Police In Scotland Issue Warnings After Six Mountain Deaths


Police Scotland is appealing to hill users and mountaineers to plan ahead and take extra care in the coming weeks. The deaths have occurred in the past two weeks. NEW

“Mountain Rescue Teams across Scotland have been experiencing a recent increase in callouts and six people have tragically lost their lives over the last two weeks,” said a statement from the police.

Mountain Rescue Teams dealt with an incident on Ben Nevis when a number of people in got into difficulty.

One man, aged 28 was pronounced dead at the scene.

23 people were assisted off the mountain.

Two men, aged 29 and 37 were treated in hospital.

Accident is recent weeks:

  • February 27th: A 61-year-old man lost his life on Ben More, Crianlarich, on February 27,
  • March 1st: A 54-year-old man died on March 1 on An Teallach in Dondonnell.
  • March 2nd: A 47-year-old man died on Bidean Nam Bian in Glencoe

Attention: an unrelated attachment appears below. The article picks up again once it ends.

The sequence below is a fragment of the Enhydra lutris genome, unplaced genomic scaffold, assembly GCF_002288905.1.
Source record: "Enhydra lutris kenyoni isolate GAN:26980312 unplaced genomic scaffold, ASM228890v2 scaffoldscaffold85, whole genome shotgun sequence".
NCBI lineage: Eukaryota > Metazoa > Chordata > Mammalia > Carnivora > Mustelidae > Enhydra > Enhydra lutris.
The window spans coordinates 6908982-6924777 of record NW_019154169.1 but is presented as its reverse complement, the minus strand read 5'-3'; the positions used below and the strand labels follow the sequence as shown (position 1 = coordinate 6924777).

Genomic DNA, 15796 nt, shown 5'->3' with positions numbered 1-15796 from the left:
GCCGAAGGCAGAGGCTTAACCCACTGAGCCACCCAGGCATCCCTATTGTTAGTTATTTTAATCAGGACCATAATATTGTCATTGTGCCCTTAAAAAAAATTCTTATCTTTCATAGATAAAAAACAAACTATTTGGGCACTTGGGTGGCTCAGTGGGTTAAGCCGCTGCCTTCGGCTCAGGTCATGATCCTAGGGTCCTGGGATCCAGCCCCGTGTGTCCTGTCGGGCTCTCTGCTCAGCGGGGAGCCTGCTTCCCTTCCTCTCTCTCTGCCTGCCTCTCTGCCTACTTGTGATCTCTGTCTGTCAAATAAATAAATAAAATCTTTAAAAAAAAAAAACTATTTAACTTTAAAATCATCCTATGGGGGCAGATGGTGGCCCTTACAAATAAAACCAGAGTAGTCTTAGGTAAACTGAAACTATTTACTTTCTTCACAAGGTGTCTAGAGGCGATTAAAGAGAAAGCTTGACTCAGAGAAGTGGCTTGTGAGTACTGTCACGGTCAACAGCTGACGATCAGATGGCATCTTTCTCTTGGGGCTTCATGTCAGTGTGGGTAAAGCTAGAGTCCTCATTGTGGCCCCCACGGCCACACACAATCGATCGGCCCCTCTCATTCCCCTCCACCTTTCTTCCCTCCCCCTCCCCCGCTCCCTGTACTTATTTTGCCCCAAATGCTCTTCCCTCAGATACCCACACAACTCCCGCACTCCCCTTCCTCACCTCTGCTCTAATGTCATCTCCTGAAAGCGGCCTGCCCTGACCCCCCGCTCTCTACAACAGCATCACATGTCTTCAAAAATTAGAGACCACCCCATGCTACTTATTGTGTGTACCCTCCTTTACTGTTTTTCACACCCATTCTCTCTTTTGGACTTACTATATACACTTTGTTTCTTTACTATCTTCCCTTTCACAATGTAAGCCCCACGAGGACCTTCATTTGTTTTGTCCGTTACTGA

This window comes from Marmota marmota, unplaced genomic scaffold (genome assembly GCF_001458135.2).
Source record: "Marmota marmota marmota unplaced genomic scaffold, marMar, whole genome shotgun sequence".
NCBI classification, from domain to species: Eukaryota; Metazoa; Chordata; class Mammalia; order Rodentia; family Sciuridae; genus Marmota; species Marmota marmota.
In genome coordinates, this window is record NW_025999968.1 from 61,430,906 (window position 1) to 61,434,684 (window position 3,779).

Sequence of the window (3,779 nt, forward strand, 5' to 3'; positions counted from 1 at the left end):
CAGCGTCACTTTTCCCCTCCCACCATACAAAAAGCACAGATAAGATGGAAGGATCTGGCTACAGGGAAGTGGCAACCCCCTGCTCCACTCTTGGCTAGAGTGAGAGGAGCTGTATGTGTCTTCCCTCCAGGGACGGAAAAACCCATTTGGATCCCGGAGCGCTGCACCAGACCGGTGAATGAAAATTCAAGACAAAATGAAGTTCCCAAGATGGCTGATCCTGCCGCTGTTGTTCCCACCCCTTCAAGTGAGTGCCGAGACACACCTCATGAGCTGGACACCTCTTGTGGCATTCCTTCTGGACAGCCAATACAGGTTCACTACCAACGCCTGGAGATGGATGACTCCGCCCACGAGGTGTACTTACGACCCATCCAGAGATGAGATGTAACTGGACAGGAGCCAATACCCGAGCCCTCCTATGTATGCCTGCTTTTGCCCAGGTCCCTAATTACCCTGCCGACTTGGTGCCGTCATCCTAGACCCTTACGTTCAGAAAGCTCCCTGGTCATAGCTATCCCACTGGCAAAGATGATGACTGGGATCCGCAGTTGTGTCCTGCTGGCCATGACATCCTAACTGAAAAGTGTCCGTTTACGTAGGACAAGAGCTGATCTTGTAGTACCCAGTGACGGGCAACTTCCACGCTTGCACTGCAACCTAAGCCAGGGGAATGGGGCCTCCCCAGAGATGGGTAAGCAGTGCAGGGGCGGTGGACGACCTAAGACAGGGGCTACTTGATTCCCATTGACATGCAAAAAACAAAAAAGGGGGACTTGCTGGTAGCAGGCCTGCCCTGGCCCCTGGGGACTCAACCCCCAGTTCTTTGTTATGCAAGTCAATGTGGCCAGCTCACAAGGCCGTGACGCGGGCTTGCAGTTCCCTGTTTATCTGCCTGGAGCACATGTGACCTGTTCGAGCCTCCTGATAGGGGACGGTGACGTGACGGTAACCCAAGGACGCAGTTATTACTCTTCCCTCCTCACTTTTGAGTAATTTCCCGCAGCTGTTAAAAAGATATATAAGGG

• March 5th: A  50-year-old man died on Anoach Mor in Lochaber.
  • Mach 7th: A 62-year-old man also lost his life while climbing Creag Meagaidh, Cairngorm.

“The onset of spring has brought some more settled weather patterns and a welcome increase in daylight hours,” said Inspector Matt Smith, Police Scotland Mountain Rescue coordinator.

“We would urge those seeking to venture into the outdoors to take extra care.  Challenging winter conditions still prevail in the hills with large areas totally covered in snow and ice. “

We have reported on the skiing conditions in our PlanetSKI Snow Report.

Skiing in Scotland. Image c/o Rod Frazer.

Skiing in Scotland. Image c/o Rod Frazer.

The authorities urge that hill walkers carry crampons and an ice axe and “most importantly, the group has a knowledge in how and when to use them.”

They warn that “a slip in these situations may have very serious or fatal consequences”.

People are urged to understand the risks of their activity, the experience in the group, and the prevailing weather conditions during.

If people need help then they are urged to dial 999, ask for the police and then for Mountain Rescue.

This article was originally published by Planetski.eu. Read the original article here.


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